Recruitment

The patients will be recruited from outpatient clinics, and their participation in the study will begin after they sign the FICF previously approved by the Research Ethics Committee (Comitê de Ética em Pesquisa, CEP).

In the inclusion visit, the following information will be collected: demographic data, personal history, family history, hypertension history, BP assessment, medications in use within the previous 30 days, laboratory data and electrocardiogram (ECG) in the last 6 months (if available), analysis of other relevant tests in the investigator's opinion and performed in the previous year, lifestyle questionnaire, ambulatory BP in the previous 6 months (if available), and treatment adherence assessed with the Morisky scale.

In the follow-up visit, the evaluating data will include BP measurements, medications in use, estimate of adherence to pharmacological and non-pharmacological treatment using the Morisky scale, hospitalization due to CVD (hypertensive crisis, AMI, angina, stroke, TIA, heart failure), beginning of dialysis, and death.

Subgroup analysis

A protocol subgroup including 15% of the sample will undergo a noninvasive assessment of the central BP with a validated Mobil-O-Graph equipment (DINA MAP CARDIOS - I.E.M. GmbH, Stolberg, Germany) in the inclusion and follow-up visits.

The central hemodynamic parameters will be obtained using a noninvasive method that verifies simultaneously the pulse wave of the arterial blood flow, allowing analysis of the BP, central systolic pressure (cSP), pulse wave velocity (PWV), and augmentation index (AIx) by the method ARCsolver, Austrian Institute of Technology. This method determines the cSP based on brachial pulse waves recorded with a cuff connected to the Mobil-O-Graph, the oscillometric device that records the BP. The records will be obtained by inflating the cuff for 10 seconds at the DBP level, using conventional cuffs for adults (available in the sizes 24-34 cm and 32-42 cm) and a high-fidelity MPX50550 pressor sensor (Freescale Inc., Tempe, AZ, USA). The method considers the influence of arterial impedance using a transfer function, as well as the hemodynamics of the aorta using a mathematic method. The Mobil-O-Graph is a device that allows simultaneous measurement of central and peripheral pressure. Depending on the protocol adopted, these measurements may be carried out at pre-established intervals. The same preparation methodology described for the measurement of casual BP will be adopted, with the use of a suitable cuff, according to the circumference of the chosen arm.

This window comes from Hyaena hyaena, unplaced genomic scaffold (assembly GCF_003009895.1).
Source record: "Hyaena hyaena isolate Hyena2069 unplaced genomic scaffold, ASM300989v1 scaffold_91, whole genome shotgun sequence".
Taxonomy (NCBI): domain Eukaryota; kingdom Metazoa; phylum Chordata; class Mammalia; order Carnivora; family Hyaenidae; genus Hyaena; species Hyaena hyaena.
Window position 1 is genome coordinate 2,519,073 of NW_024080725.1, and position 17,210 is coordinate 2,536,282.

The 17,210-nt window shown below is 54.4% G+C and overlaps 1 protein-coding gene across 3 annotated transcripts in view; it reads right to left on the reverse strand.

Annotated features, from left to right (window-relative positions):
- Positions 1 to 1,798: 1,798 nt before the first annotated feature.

Central parameters are usually performed in a single evaluation. With this equipment, the assessments can be performed by several protocols with multiple measurements.

For those research centers with patients participating in this subgroup, the following variables will be collected and entered in the registry's eCRF: cSP, central diastolic pressure (cDP), PWV, AIx (corrected for 75% of the heart rate), and peripheral arterial resistance.

This analysis aims to offer an understanding of the reality of the Brazilian population regarding the information mentioned above, and to correlate different classes of antihypertensive drugs in terms of action on peripheral BP levels and on variables regulating the central BP control.

Statistical analysis and sample size